In last nights rant...my youngest son told me that I gave birth to him and I did a terrible job of 'making him' because he has too many problems.  Crying -he went on for 20 minutes telling me why it's my fault that he is the way he is.  All I could do is ache for him and when he let me, I held him and told him that I love him and I'm sorry for what he is going through.  I promised that it would get better.  I massaged his back hoping to rub away his pain.  I implored him to take deep breaths and let it all go.  He did...for the moment.  I turned on a funny movie, "Mousehunt," (thank God and HBO).  I took immense pleasure in his genuine, enthusiastic laughter.

Before he went to sleep I told him that despite how difficult this adjustment to middle school is, he is really doing well.
"Your teachers think you're awesome and smart. They really like you.  You ask intelligent questions, you participate and advocate for yourself.  They are impressed!  I am proud and I know you're going to be fine."

He gave me a half smile and a real hug.  That moment lightened the load in my heart.


5 comments:

  1. hello you.

    i struggled terribly with school anxiety when i was a little one. i reallly couldn't manage my emotions at all, i really felt overwhelmed each morning, went through long periods where i even struggled to eat enough, keep my weight up, nausea from the anxiety was a constant...it was truly awful. so i'm sorry to hear about how tough this is, i know it's a difficult thing to get a handle on.

    eat pray love...by every account it's a well written book, a lot of people really love it. my post is basically a knee-jerk reaction, which is not always the best way to write...but it is more fun. i appreciate your comment, i had several people e-mail and say, "the book was great!"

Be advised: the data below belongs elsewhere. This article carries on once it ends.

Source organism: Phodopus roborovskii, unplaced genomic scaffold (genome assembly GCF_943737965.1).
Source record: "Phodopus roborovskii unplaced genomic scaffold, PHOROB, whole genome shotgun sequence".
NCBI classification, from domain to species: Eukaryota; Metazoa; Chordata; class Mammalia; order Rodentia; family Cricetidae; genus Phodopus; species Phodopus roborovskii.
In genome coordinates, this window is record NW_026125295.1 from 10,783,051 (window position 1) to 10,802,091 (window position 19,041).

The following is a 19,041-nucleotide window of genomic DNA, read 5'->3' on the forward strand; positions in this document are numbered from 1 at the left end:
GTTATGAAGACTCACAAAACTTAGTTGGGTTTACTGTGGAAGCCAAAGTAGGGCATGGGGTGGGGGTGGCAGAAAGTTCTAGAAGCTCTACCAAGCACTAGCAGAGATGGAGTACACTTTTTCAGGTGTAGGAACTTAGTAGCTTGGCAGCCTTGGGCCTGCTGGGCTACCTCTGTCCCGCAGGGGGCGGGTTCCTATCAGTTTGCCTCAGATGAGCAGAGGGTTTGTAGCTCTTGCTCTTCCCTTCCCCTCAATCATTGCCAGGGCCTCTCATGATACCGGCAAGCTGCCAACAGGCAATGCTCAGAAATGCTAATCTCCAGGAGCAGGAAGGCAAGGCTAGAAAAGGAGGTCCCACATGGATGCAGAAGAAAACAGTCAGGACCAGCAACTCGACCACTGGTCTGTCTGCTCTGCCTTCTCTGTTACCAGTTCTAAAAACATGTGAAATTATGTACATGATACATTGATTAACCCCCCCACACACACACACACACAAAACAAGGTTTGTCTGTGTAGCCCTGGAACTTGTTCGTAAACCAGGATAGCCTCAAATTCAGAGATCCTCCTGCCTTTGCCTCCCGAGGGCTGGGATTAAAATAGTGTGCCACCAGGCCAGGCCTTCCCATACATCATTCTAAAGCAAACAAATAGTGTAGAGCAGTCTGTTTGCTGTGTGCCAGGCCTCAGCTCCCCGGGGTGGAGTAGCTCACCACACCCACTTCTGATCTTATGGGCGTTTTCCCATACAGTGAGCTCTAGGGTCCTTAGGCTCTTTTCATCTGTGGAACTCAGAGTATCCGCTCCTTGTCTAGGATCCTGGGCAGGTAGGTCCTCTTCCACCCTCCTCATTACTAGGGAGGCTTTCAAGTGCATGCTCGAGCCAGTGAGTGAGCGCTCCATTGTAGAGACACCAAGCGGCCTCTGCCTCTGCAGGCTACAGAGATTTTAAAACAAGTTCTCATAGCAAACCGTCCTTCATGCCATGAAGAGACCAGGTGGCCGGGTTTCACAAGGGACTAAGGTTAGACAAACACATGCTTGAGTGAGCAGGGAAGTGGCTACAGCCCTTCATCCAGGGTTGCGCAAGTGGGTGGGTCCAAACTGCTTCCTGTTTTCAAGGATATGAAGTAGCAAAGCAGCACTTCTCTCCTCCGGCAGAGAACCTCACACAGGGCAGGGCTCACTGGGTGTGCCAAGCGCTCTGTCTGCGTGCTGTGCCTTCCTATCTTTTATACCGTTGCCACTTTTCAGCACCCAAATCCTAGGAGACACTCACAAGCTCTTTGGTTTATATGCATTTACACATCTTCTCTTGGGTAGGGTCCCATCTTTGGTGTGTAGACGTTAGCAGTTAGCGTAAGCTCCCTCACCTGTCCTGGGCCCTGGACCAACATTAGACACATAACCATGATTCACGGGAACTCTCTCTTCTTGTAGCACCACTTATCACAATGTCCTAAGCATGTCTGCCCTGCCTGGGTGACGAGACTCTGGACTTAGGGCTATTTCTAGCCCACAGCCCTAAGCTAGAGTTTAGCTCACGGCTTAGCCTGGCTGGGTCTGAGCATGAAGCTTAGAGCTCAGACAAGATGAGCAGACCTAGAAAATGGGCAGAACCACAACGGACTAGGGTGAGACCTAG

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  2. Thanks M-

    Did the school thing ever get any better?

    I loved your "Eat,Pray, Hurl!" Great Post! Made me laugh last night when I soo needed one!

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  3. Again, I applaud you for everything you do when you are in the storm! I am afraid of thunder and I felt his emotion as I was reading. I don't have the same level of fear, but I do understand! Maybe you can share weird fears that others have that he does NOT have. Tell him, Auntie Stacey in California is sooooo afraid of birds that she abandoned her classroom full of students when a sweet little hummingbird flew in the room!! Yes, it's true. Irrational fear, but it's mine nonetheless!!
    Your plan to have behavior therapy at home is fabulous!! What a shame that no one told you sooner.
    Love you!!

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  4. Thank you Ms. J.

    I will tell him. Love you too! Thanks for reading as always...

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  5. Have you talked to your son's psychiatrist about whether Xanax or a similar medication would help your son? Could he take one "as needed" to cope with the thunderstorm fears?